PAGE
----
Photographs by Živko Bačić depicting themes of cultural and natural heritage are the cause behind and the main content of the exhibition titled Heritage in the Camera Lens. The retrospective character of the exhibition project organized by the Museum of Fine Arts is reflected in the seventy exhibited black and white and colour photographs, taken with an analog or digital camera between 1982 and 2016. In his long career at the Regional Institute for Protection of Cultural Monuments, which is now called the Directorate for the Protection of Cultural Heritage, Conservation Department in Split, Bačić became one of the best Croatian cultural heritage photographers. While working with his conservationist colleagues of different professions, he realized early that Change, Transformation and Aging, are the topics that fascinate him. It is therefore not strange that his rich body of work is significantly tied to his professional engagement.

His long recognized and appreciated photography is characterized by objectivity, informativeness, balanced shots and steady expression. The optimally clear motive regularly contains a vital charge. Regardless if the object is small or large in size, mobile or static cultural monument, preserved or ruined, the photographs maintain its internal energy. In some cases, the artefact on the photographs looks more dignified than in reality thanks to the author’s scrupulous approach to everything he films, with no exception. This type of approach is significant considering the origin of the motives, which span from Classical antiquity to the present day, and their versatility, from tools, applied and fine arts objects and books, to sacral, profane and fortification architecture and urban settlements. A number of places and sites are represented: Split, Salona, Trogir, Šibenik, Zadar, Church of Holy Salvation, Cetina, Stari Grad on Hvar, Vrboska, Dubrovnik, Perast… Nevertheless, most photographs are tied to Split and its cultural heritage within the Diocletian’s Palace, like the Peristyle, Vestibule, the Substructures, old Emperor’s Mausoleum – the Cathedral of the Assumption of the Holy Virgin Mary, better known as St Domnius’ Cathedral, or as the locals call it, St Duje’s.

Landscape photography can be singled out as a separate whole within Bačić’s extensive body of work. Frequent field trips have provided him with an opportunity to view truly wondrous areas. He discovered and captured them from different points of view while walking to his destinations, or driving along the road, sailing and flying in a helicopter. The most impressive are the aerial shots taken over Poljica, Kornati, Pag, Imotski field, Brač, Omiš hinterland… More than the pristine areas, the photographer is interested in those places that are marked with paths and drywall, as well as the small green oases created by human hand in the middle of the karst. The drywall depicted on the rocky soil in individual photographs reminds one of the painting interpretations of the Dalmatian Hinterland landscapes by Frano Šimunović.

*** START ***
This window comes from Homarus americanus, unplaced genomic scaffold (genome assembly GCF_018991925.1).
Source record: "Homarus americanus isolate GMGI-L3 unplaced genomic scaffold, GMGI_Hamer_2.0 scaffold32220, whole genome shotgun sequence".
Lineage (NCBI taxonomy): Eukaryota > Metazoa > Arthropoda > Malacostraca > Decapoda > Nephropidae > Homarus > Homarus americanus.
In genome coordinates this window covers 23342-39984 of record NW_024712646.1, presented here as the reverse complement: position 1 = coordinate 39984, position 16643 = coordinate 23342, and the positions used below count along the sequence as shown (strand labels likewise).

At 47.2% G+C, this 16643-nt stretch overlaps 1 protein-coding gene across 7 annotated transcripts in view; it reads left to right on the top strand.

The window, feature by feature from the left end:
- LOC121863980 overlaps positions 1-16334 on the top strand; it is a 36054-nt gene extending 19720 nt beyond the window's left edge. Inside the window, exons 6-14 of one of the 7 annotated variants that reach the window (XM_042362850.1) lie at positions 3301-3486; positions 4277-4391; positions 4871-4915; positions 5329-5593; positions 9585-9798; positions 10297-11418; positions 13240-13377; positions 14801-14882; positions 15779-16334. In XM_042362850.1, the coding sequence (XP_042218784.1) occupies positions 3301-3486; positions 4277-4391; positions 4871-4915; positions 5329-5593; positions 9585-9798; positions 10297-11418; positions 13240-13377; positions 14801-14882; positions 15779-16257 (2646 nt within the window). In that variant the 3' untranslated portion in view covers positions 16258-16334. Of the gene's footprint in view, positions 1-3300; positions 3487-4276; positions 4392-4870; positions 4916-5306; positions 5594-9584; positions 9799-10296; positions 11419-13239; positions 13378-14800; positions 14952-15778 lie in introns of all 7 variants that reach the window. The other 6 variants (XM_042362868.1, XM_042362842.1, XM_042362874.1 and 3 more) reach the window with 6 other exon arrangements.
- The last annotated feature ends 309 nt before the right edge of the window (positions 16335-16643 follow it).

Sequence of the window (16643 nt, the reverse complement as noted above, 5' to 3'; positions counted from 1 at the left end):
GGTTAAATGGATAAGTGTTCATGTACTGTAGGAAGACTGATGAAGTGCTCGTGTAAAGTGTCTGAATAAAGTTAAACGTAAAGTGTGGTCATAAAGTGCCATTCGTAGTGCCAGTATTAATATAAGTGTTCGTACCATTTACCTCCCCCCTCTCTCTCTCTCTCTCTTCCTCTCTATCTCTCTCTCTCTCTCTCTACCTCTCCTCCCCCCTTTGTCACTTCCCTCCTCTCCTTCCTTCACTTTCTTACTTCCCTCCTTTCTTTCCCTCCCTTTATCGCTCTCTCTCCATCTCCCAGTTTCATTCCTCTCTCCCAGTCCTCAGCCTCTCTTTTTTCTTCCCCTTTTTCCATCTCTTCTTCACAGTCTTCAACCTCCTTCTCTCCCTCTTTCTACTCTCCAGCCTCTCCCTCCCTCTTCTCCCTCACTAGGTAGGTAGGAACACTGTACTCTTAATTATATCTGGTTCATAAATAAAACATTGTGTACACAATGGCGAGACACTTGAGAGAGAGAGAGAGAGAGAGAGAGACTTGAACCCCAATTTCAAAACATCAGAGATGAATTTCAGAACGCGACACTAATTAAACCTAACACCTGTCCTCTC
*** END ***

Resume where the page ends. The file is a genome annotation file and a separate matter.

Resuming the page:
Even more so than his photographs dealing with the topics of cultural heritage, the landscape photographs reveal the true nature of the author. They do not attract attention with powerful, or shallow effects, the same way as he himself does not impose, but instead meticulously reconstructs the artificial and the natural in the camera lens, constantly searching for measure and harmony. The seriousness of the expression sometimes gives way in the modestly humorous photographs with an anecdotal character. The lion relief which sizes up the fragile plant in the courtyard of the Ćipiko Palace in Trogir, the dialogue between a pigeon and a naked stone putto on St Mary’s Church in Zadar, or the pigeon on the head of the Blessed Virgin Mary statue on the church on Silba are some of the examples of photographs with an artistic marking in Bačić’s exhibition. But, just like it is impossible for an exhibition to encompass every segment of the artist’s work, it is impossible to describe everything in words.

Živko Bačić was born on September 30th 1946 in Zadar. His family comes from Lukoran on the island of Ugljan. He attended elementary school in Lukoran and Preko, and Gymnasium in Zadar. He completed a photography course in seventh grade. He moved to Split at the end of 1965, and year after became a member of the photo section of the Student society of folk technique “Ruđer Bošković” (later known as Photo club “Ruđer Bošković”). He started exhibiting photographs even as a high school student. From 1967 he exhibited as a member of the aforementioned photo club, where for a while he performed the function of president. All of Bačić’s written and photo-documentation archived in the photo club was either taken away or discarded at the beginning of the war. Starting from 1973 he worked as a photographer at the Regional Institute for Protection of Cultural Monuments in Split. He retired in the same institution, which is now called the Directorate for the Protection of Cultural Heritage, Conservation Department, in 2013. He continues to photograph monuments and artwork in cooperation with the former institution, as well as other national cultural institutions. His photographs have been published in a number of domestic and foreign magazines, scientific publications and books, and have been exhibited at dozens of exhibitions. He has been exhibiting solo from 1977. Along with a few tens of thousands of photographs depicting cultural heritage, art photography has been included in his rich body of work. He is a member of the Croatian Association of Artists of Applied Arts (ULUPUH). He was the recipient of the Split Salon Award in 1983 and the “Vicko Andrić” Collective Award in 2001.

The exhibition remains open until 18 March 2018.